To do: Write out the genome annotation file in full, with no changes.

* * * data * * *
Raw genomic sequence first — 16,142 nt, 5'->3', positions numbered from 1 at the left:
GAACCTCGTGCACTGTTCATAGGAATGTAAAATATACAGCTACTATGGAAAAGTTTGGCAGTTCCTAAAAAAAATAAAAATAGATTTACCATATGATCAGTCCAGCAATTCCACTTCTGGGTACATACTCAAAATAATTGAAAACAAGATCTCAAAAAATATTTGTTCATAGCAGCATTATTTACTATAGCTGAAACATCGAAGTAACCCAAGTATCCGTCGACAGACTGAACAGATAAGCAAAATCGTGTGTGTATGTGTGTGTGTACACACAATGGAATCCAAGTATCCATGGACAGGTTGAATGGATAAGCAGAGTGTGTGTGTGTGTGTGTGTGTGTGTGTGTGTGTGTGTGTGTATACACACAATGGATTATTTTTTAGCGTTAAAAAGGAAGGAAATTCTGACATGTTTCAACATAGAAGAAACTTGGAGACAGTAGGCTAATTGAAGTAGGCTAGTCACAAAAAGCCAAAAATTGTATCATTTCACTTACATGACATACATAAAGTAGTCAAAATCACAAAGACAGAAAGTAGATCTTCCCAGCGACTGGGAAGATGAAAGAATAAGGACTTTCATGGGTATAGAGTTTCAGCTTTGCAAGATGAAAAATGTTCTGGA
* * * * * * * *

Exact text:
Raw genomic sequence first — 16,142 nt, 5'->3', positions numbered from 1 at the left:
GAACCTCGTGCACTGTTCATAGGAATGTAAAATATACAGCTACTATGGAAAAGTTTGGCAGTTCCTAAAAAAAATAAAAATAGATTTACCATATGATCAGTCCAGCAATTCCACTTCTGGGTACATACTCAAAATAATTGAAAACAAGATCTCAAAAAATATTTGTTCATAGCAGCATTATTTACTATAGCTGAAACATCGAAGTAACCCAAGTATCCGTCGACAGACTGAACAGATAAGCAAAATCGTGTGTGTATGTGTGTGTGTACACACAATGGAATCCAAGTATCCATGGACAGGTTGAATGGATAAGCAGAGTGTGTGTGTGTGTGTGTGTGTGTGTGTGTGTGTGTGTGTGTATACACACAATGGATTATTTTTTAGCGTTAAAAAGGAAGGAAATTCTGACATGTTTCAACATAGAAGAAACTTGGAGACAGTAGGCTAATTGAAGTAGGCTAGTCACAAAAAGCCAAAAATTGTATCATTTCACTTACATGACATACATAAAGTAGTCAAAATCACAAAGACAGAAAGTAGATCTTCCCAGCGACTGGGAAGATGAAAGAATAAGGACTTTCATGGGTATAGAGTTTCAGCTTTGCAAGATGAAAAATGTTCTGGA